0
$\begingroup$

I've implemented a system for my login page (with php) that will update the password hash and initialization vector (for openssl) on each login. So essentially, every time the user successfully logs in, the initialization vector for openssl is re-created in the following way:

1. generate 16 random bytes.
2. Hash the bytes with SHA256.
3. Store the hash in the database.

For encrypting the passwords:

1. Grab the newly created IV.
2. Cut the IV to a 16-byte-long string using a secret algorithm.
3. Use the shortened IV in the openssl_encrypt function, 
   along with the secret key and plaintext password.

Overall, the password is stored as a SHA256 hash of the openssl output, and the IV is stored as a SHA256 hash.

How strong is this method? Does updating the database user credentials increase or decrease the chances of a decryption in any event?

$\endgroup$
  • 1
    $\begingroup$ Choice of password hash aside (spoiler: these days, it takes a strong reason to use anything but scrypt or argon2), what is the threat you hope to thwart by rehashing the passwords on every login? Are you doing this just while upgrading an old password hashing scheme to a new password hashing scheme? $\endgroup$ – Squeamish Ossifrage Nov 15 '17 at 15:59
2
$\begingroup$

the initialization vector for openssl is re-created 1. generate 16 random bytes. 2. Hash the bytes with SHA256. 3. Store the hash in the database

if you generate 16 random bytes (128b), there is no reason to hash it

password is stored as a SHA256 hash of the openssl output.
How strong is this method?

you're encrypting the password what has a principial weakness - it is reversible. Once someone get access to your system (therefore all the code and configuration including your secret key), all user passwords are to be revealed. The user passwords should be stored as salted hash, so they are unrecoverable.

Seems you are effectively storing a salted hash of the password, that is good. However the sha256 is relatively fast function, you better to use PBKDF2 (slow hash) to mitigate dictionary or brute-force attack. There is a nice article how to do it properly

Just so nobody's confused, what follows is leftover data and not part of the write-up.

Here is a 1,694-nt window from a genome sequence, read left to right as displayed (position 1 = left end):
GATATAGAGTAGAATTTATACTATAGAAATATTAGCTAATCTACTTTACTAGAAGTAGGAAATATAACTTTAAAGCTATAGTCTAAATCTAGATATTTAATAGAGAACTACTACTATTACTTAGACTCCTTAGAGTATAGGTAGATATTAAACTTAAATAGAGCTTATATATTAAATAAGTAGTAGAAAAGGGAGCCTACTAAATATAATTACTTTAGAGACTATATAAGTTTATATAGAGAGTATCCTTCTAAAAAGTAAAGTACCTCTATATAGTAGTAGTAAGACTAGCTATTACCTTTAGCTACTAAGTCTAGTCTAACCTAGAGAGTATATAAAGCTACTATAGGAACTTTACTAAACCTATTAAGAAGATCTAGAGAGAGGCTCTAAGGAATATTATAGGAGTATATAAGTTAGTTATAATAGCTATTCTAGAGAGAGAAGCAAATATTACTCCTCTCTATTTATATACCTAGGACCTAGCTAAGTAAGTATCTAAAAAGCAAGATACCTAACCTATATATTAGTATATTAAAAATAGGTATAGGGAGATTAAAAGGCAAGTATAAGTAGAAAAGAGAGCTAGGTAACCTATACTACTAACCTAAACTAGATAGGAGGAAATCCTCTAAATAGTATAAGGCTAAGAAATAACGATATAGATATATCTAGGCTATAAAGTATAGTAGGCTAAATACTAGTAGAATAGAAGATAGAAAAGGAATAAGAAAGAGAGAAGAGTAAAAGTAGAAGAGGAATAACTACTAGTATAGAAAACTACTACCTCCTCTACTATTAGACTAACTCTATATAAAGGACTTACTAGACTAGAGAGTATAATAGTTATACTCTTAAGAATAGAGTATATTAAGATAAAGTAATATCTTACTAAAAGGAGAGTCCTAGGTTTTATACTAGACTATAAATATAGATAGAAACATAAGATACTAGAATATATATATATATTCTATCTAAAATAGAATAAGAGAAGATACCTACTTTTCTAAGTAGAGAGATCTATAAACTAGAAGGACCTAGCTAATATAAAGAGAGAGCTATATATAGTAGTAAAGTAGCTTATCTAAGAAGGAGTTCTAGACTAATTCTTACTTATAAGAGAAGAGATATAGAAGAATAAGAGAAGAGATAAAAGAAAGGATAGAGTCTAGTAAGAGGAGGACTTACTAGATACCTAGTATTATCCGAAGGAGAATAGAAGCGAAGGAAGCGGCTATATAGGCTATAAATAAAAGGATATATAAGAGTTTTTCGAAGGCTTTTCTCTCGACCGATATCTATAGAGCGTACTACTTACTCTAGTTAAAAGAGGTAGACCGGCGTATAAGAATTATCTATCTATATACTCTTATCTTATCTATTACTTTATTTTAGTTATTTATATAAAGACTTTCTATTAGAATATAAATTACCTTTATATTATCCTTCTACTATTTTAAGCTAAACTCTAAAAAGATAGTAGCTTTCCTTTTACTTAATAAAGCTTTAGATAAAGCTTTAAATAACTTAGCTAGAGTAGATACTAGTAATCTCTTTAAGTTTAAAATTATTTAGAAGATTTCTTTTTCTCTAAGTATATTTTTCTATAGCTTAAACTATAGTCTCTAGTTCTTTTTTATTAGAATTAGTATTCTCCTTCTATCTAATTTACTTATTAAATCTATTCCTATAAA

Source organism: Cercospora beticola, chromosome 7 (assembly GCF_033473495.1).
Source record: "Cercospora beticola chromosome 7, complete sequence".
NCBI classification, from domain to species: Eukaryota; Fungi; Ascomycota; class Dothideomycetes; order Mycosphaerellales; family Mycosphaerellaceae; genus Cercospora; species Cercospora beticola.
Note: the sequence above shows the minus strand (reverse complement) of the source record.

Does updating the database user credentials increase or decrease the chances of a decryption in any event?

The problem is once someone get access to the database and and all the configuration, the adversary will have all information needed to decrypt all the passwords.

Next - if the passwords won't change themselves, I see no reason for re-hashing the passwords, it just increases complexity of your application.

$\endgroup$
  • $\begingroup$ So rather than saving the iv to a separate row in a table, I should prepend it to the password itself? If someone has access to the source wouldn't it make that redundant anyway? $\endgroup$ – Brayden Nov 15 '17 at 9:07
  • $\begingroup$ @Brayden it doesn't matter if IV is in separate column or part of the stored hash, the password matching logic needs to be able to recover the iv. The IV (salt) is needed to create a password salted hash and compare the hashes. Next - really use PBKDF with reasonable complexity to create the password hashes (as described in the linked blog) $\endgroup$ – gusto2 Nov 15 '17 at 9:10
  • $\begingroup$ @Brayden now I am reading the the question again and properly: password is stored as a SHA256 hash of the openssl output - in that case you are good as the passwords are inrecoverable. Regardless that - the SHA256 is a fast function. Better to use PBKDF2 effectively iterating the hash MANY times + some other operations (to make dictionary and brute-force less effective) and I don't see any benefit in re-hashing the password $\endgroup$ – gusto2 Nov 15 '17 at 13:33
  • 1
    $\begingroup$ So store the password (openssl output) once with many iterations of PBKDF2 and stop updating the password on login? $\endgroup$ – Brayden Nov 15 '17 at 13:36
  • 1
    $\begingroup$ @Brayden : indeed, store the output of the salted and iterated slow hash (PBKDF2, bcrypt, ...) and you don't need to update the hash on each login (it won't bring any better security) $\endgroup$ – gusto2 Nov 15 '17 at 13:43

Your Answer

By clicking “Post Your Answer”, you agree to our terms of service, privacy policy and cookie policy

Not the answer you're looking for? Browse other questions tagged or ask your own question.